Hypovitaminosis D is particularly common among older people with a proximal femoral (hip) fracture. There are currently no agreed strategies for vitamin D replenishment after hip fracture surgery. The REVITAHIP Study is a multisite, double-blinded randomized-controlled trial investigating the effects of an oral vitamin D loading dose on gait velocity after hip fracture surgery. We describe the baseline characteristics of participants, aiming to document hypovitaminosis D and its associations after hip fracture.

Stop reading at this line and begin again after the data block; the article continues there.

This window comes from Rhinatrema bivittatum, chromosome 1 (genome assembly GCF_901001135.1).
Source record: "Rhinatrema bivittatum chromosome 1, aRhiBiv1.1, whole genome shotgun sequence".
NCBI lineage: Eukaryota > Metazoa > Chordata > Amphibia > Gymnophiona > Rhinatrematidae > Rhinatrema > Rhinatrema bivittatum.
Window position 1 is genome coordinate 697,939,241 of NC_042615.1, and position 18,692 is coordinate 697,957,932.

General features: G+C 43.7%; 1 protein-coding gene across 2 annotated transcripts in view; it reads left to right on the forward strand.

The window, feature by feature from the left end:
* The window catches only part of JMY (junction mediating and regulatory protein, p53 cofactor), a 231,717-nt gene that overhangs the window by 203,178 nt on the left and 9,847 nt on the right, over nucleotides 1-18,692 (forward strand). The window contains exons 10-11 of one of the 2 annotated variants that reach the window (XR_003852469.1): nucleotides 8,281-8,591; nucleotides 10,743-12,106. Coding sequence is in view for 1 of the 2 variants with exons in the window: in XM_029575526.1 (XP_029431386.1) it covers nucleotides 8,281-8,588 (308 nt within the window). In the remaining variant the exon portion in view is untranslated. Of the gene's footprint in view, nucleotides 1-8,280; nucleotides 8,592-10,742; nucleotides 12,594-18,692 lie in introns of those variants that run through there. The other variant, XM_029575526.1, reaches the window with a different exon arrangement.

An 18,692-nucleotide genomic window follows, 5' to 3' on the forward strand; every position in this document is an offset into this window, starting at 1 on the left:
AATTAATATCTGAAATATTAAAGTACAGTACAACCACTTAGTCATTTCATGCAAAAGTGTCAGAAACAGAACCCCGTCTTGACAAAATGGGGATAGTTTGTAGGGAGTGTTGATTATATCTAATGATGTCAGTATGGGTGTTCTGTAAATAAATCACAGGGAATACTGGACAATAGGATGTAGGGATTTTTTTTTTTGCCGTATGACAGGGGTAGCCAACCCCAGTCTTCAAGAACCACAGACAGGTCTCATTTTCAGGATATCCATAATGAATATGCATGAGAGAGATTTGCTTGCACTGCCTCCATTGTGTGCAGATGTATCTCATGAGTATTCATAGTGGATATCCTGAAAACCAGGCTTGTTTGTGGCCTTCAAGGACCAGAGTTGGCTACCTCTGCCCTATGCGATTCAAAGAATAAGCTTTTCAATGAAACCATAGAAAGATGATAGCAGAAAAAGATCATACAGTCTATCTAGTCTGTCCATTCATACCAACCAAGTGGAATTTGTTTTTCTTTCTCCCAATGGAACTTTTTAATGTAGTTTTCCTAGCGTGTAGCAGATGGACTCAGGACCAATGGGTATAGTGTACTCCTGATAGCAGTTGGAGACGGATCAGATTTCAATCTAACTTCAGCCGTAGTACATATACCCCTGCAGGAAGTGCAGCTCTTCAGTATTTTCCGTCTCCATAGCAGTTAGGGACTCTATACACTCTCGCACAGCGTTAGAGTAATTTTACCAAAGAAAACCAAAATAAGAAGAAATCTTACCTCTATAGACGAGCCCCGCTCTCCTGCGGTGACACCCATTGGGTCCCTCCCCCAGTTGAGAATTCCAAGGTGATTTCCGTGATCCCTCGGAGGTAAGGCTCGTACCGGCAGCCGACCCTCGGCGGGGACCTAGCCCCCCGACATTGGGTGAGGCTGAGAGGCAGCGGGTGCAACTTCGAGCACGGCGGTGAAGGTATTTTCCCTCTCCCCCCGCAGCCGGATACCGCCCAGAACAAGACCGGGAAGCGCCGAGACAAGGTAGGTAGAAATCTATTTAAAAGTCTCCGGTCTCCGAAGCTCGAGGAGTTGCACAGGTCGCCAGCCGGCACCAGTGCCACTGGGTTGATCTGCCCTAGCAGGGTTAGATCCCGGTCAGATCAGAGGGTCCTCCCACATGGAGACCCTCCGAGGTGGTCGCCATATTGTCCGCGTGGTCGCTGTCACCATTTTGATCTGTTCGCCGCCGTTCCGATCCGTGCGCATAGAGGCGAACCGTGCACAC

Participants, over 65, recruited within 7 days following hip fracture surgery from 3 Australia hospitals, were randomly allocated to receive a loading dose of vitamin D3 (250,000IU) or placebo, followed by oral maintenance vitamin D3/calcium (800 IU/500 mg) and the usual hip fracture rehabilitation pathway. Demographic and clinical data were collected, including surgical procedure, pre-fracture functional status, Mini Mental State Examination (MMSE) score, serum 25-hydroxyvitamin D (25-OHD), Verbal Rating Scale (VRS) for pain, grip strength and gait velocity. The associations of baseline 25-OHD levels with demographic and clinical data were assessed using Pearson’s correlation, ANOVA and regression analyses.
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